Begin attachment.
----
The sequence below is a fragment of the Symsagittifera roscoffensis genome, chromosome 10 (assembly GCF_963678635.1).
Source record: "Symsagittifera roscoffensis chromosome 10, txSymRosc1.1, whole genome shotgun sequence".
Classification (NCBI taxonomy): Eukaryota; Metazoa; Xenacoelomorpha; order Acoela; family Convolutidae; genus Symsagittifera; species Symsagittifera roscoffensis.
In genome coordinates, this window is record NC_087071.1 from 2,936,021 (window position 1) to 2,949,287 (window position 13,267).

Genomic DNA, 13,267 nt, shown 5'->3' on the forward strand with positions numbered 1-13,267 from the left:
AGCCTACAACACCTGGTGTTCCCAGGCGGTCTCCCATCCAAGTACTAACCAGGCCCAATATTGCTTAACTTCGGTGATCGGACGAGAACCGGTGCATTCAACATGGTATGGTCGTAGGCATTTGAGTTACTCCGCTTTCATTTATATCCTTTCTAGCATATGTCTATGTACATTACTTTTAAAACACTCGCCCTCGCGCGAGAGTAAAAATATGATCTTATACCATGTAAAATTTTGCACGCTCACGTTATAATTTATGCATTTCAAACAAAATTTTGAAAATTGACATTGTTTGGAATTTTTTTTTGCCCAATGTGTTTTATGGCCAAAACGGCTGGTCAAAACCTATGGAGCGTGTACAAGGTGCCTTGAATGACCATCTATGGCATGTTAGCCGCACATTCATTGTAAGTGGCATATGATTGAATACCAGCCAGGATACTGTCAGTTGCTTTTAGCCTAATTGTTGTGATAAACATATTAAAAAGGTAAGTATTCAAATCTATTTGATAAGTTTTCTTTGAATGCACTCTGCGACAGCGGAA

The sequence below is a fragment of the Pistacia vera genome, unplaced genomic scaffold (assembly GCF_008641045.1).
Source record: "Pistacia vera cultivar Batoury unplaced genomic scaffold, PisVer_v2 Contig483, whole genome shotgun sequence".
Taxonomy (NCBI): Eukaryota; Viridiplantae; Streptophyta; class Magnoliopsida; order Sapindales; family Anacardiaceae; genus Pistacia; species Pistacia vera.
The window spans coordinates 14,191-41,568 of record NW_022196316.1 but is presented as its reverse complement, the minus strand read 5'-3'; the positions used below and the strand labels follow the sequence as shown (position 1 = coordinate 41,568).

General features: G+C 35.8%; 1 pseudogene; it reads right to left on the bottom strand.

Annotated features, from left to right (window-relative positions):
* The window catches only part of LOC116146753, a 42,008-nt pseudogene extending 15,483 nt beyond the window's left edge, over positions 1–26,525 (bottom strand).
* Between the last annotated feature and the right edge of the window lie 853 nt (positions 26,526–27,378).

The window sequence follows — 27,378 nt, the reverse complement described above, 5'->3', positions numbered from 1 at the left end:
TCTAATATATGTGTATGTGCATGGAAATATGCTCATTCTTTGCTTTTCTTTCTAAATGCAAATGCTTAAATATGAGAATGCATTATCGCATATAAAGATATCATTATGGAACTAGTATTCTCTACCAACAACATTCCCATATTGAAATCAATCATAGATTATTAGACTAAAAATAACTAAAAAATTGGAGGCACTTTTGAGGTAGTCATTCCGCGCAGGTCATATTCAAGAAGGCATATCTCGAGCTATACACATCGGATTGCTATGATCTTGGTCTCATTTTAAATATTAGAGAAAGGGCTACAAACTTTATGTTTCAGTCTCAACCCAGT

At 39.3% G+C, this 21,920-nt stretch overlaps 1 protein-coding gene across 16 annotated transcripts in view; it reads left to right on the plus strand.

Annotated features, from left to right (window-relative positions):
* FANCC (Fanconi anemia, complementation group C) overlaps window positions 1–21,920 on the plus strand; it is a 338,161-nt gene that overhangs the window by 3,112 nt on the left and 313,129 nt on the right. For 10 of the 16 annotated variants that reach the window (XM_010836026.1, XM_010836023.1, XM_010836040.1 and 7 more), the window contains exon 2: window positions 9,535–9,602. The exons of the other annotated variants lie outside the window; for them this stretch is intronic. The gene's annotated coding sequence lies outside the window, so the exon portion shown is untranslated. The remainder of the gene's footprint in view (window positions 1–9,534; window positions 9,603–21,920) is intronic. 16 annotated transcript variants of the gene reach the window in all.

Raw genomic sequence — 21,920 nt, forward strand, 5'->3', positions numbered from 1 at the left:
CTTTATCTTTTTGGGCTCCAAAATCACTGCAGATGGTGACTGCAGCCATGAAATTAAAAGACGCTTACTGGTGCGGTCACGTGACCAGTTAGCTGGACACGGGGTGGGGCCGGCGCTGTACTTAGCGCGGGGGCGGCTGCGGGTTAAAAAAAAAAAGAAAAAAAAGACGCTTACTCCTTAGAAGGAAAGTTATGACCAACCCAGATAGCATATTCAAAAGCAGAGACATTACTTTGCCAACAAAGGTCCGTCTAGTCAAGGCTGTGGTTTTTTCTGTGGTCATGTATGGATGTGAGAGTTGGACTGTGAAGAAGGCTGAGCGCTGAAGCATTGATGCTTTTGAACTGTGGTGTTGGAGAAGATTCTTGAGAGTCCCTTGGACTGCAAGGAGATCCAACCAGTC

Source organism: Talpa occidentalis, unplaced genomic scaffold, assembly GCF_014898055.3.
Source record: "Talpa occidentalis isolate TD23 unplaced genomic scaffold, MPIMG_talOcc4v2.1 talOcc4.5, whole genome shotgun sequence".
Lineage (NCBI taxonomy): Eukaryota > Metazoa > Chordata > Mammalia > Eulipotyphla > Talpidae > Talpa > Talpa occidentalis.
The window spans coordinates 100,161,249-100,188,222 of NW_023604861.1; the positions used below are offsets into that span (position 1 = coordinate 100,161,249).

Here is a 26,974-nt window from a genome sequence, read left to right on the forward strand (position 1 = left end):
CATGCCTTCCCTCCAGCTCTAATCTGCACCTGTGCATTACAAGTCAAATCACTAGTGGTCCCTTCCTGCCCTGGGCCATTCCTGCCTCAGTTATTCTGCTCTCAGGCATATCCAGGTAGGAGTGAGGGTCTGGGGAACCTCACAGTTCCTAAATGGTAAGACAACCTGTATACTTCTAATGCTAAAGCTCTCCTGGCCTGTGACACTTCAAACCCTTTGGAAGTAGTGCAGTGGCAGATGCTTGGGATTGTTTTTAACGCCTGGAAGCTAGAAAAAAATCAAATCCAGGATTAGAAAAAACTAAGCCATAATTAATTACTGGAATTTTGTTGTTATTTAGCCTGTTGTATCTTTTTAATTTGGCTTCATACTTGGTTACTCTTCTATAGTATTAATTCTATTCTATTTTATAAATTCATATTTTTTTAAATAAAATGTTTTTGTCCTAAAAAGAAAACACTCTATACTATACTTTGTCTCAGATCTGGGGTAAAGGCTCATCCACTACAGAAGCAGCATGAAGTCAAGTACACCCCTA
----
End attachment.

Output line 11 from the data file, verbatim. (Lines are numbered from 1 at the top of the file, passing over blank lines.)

General features: G+C 35.8%; 1 pseudogene; it reads right to left on the bottom strand.